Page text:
The United States when it comes to womens rights has no better record. Among the 25 Alabama state senators who voted on May 14 2020 to pass the country’s most repressive restriction on women’s health care, every single one was a man, many of them joyous in protecting the sanctity of motherhood and saving women from themselves. One of the sponsors of the bill, Senator Clyde Chambliss, defended the “purity” of the law, which denies abortion to survivors of rape or incest, explaining, “When God creates the miracle of life inside a woman’s womb, it is not our place as human beings to extinguish that life.” Whatever else we might say about Chambliss’s argument, it has an ancient pedigree and impeccable logic: It is the duty of those men able to discern the divine goodness in the world to protect women’s procreative powers and decide on what thier rights are..
Sexual harassment is a tabooed topic in Pakistan. We must critique the rape laws of Pakistan from an Islamic point of view which is careful to include women’s perspectives . Unlike much of what is popularly presented as traditional Islamic law, this woman-affirming Islamic approach will reveal the inherent gender- egalitarian nature of Islam, which is too often ignored by academics, courts, and legislatures. We must demonstrate how cultural patriarchy has instead colored the application of certain Islamic laws in places like Pakistan, resulting in the very injustice which the Quran so forcefully condemns.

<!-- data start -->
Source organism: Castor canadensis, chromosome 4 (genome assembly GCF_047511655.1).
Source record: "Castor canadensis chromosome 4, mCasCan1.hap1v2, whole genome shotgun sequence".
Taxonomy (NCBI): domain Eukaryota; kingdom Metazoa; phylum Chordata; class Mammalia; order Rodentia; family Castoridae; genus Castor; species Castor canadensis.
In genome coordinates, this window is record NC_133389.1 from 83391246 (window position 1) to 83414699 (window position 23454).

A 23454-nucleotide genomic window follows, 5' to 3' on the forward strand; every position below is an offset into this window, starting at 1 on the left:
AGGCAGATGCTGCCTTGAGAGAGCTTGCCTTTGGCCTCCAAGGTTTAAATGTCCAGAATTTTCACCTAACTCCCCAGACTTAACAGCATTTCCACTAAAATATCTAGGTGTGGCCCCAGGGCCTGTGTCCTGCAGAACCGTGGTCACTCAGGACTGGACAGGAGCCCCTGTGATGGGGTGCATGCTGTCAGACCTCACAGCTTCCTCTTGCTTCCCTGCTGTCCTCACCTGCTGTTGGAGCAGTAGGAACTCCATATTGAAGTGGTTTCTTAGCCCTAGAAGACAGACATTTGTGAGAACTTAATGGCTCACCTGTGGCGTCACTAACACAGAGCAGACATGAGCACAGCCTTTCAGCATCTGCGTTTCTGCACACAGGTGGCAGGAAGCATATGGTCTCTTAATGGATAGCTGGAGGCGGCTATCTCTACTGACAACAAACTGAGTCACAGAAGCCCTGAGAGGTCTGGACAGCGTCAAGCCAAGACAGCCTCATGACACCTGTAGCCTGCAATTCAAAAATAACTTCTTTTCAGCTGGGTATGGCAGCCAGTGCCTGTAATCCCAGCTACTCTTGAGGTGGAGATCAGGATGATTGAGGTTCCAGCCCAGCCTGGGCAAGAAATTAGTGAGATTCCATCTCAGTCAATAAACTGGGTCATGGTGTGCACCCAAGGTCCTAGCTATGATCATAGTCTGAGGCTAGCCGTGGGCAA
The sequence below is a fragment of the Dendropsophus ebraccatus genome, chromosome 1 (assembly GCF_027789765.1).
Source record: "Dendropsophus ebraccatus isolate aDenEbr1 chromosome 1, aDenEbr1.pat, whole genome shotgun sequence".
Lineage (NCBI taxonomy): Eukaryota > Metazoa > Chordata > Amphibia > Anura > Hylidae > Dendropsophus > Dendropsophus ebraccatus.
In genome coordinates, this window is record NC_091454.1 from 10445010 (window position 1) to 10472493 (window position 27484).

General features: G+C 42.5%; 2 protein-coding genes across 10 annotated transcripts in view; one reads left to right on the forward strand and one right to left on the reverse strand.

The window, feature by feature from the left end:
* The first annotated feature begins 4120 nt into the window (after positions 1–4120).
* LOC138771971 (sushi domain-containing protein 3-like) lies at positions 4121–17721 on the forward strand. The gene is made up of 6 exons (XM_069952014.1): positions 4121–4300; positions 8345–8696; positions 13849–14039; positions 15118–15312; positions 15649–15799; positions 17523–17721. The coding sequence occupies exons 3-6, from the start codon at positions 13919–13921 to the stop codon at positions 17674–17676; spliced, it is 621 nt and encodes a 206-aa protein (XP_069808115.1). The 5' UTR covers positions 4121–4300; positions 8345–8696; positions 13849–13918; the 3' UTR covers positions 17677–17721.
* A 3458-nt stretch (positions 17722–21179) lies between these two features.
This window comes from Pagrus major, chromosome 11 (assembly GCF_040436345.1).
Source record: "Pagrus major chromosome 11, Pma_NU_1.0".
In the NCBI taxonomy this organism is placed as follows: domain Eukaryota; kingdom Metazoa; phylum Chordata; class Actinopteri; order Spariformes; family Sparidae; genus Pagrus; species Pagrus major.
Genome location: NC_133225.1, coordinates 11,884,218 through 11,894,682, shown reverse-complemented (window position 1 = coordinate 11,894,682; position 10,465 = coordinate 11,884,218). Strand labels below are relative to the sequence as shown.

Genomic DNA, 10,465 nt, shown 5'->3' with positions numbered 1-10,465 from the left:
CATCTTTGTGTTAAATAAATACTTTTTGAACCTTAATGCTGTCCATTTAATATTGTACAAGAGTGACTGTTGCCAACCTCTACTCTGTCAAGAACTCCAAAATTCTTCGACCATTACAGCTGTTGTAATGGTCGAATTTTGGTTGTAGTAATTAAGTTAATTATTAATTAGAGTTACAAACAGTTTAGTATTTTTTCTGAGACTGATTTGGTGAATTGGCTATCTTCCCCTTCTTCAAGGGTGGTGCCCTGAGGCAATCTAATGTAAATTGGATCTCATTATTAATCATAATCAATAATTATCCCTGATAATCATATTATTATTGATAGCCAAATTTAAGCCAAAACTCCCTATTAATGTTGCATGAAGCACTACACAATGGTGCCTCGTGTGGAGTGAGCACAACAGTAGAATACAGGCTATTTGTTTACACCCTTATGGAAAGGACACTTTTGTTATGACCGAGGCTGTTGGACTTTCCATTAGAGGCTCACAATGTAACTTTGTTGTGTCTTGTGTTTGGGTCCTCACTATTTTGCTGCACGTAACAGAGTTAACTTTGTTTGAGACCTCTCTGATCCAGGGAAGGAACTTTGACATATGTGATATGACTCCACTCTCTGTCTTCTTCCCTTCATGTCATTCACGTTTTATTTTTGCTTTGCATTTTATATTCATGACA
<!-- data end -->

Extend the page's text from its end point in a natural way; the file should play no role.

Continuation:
Since Ritchie’s allegations involve a popular political party and its leaders, many in Pakistan accused her of “ulterior motives.” The rape allegation has thus been shrouded in a political controversy, undermining a potential #MeToo moment. It is time that the news of her fight reach the shores of America and she gain support from women here and globally as she stands and fights the powers that be to be held accountable for thier actions.